It is the object of the invention to provide a method of the kind mentioned, in which a considerable simplification and cost-reduction of the production is obtained relative to the vacuum pressing technology known from the above mentioned article, while the advantages following from fast-curing adhesives are maintained to full extent, whereas considerably improved strength characteristics are obtained relative to know mechanical pressure application method in addition to a simplification and cost-reduction.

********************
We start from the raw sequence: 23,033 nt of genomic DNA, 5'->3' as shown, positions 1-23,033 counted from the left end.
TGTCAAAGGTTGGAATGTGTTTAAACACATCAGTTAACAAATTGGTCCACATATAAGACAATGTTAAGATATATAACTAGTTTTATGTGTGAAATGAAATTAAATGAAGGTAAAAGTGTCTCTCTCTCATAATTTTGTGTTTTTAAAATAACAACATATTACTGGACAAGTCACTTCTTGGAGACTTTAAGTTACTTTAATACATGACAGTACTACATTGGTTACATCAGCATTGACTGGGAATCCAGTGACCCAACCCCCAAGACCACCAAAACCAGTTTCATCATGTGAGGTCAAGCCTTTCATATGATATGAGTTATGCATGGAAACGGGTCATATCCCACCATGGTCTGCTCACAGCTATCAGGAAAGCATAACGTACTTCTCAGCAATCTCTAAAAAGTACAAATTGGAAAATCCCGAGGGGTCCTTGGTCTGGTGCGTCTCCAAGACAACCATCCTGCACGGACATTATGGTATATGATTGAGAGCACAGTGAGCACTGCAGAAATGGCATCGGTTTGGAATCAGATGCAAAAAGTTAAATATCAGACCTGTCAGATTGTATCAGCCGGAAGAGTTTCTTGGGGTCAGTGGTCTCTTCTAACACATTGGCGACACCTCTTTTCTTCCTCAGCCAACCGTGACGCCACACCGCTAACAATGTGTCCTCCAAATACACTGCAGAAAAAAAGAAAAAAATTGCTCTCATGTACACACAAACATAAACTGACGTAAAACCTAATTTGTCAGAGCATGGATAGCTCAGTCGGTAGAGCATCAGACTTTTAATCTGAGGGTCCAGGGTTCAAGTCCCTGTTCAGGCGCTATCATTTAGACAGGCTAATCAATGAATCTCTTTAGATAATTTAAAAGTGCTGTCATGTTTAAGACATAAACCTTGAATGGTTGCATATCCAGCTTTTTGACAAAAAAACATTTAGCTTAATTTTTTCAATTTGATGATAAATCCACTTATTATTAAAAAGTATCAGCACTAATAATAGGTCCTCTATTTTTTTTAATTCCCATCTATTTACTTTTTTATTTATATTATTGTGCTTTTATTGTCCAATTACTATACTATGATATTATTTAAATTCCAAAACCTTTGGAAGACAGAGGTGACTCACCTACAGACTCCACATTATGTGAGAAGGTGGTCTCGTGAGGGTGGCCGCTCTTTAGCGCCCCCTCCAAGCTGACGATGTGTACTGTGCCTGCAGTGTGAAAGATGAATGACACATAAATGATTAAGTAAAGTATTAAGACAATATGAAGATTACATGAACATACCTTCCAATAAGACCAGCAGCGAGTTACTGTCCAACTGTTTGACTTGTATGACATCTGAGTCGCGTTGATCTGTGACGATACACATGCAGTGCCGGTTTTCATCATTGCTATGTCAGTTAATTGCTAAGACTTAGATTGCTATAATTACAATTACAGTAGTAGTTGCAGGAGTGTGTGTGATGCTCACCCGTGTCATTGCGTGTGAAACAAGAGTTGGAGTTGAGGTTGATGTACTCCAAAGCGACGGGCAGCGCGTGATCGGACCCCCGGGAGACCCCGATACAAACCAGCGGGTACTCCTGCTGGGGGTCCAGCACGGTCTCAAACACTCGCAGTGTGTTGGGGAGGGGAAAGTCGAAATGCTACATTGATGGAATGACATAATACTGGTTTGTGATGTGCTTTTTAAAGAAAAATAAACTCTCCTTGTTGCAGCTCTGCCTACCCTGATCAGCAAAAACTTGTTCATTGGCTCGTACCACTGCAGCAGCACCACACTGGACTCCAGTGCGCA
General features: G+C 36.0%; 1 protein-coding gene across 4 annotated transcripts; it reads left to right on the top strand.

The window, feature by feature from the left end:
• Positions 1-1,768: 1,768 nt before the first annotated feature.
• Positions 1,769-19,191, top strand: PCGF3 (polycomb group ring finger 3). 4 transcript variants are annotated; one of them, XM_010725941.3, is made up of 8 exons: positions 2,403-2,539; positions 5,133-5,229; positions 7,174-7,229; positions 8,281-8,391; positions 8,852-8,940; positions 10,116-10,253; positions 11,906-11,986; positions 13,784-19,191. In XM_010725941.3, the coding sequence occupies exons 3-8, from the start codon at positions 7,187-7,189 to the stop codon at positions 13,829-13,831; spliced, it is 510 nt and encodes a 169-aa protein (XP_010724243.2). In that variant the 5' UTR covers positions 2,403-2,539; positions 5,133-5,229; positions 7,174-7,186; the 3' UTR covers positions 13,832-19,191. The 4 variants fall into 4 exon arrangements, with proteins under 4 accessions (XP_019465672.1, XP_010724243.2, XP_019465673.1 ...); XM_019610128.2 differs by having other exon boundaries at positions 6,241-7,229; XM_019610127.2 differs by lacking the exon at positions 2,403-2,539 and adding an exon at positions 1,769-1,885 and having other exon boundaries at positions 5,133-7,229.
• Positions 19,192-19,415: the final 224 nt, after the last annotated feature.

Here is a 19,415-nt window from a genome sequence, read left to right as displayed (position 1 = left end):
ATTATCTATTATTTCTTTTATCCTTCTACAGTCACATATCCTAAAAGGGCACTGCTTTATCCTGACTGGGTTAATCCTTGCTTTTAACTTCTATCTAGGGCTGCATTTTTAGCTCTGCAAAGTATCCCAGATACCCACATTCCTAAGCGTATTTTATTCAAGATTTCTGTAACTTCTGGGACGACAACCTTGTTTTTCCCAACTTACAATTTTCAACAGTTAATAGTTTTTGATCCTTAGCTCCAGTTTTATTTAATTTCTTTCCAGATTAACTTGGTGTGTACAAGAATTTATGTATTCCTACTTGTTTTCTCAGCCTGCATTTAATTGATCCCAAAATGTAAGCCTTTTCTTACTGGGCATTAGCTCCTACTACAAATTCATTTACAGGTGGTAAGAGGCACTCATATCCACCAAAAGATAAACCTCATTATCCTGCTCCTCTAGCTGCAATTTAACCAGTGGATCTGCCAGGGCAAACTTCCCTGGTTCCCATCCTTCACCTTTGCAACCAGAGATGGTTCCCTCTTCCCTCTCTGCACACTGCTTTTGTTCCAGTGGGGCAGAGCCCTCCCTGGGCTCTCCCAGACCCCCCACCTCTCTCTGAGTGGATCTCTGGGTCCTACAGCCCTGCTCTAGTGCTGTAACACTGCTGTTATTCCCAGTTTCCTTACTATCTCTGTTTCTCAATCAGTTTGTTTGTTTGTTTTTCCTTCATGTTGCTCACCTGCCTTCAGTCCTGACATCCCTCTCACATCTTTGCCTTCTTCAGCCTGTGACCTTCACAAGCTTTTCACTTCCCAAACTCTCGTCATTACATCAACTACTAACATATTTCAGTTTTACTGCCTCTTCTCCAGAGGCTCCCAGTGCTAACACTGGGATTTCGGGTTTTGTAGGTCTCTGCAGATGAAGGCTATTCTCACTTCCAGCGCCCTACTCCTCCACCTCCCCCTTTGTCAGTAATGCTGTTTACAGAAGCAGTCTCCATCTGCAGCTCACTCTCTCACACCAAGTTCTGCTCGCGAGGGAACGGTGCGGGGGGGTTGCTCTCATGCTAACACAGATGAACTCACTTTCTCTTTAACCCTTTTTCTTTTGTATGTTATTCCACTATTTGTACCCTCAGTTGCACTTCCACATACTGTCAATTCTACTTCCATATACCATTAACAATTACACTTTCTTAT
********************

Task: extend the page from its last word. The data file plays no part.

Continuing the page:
According to the invention, there is provided a method for use in the manufacture of a building element of the type comprising a plate-shaped internal core member of a material, particularly an insulating material, having an open air-permeable structure and relatively thin cover boards and edge strips of a harder material which is substantially impermeable to air covering said core member on the opposed side faces and all edge faces thereof, respectively, said method comprising the steps of assembling said edge strips and one of said cover boards to form an open casing, moistening the internal surfaces of said casing and one surface of the remaining cover board, applying a moisture-curing adhesive to said moistened surfaces, positioning said core member in said casing, assembling said casing with said remaining cover board with the adhesive applied to the moistened surface thereof facing said core member and pressing said cover boards into contact with said core member by applying suction through an opening in one of said edge strips, whereby to produce an underpressure in said core member.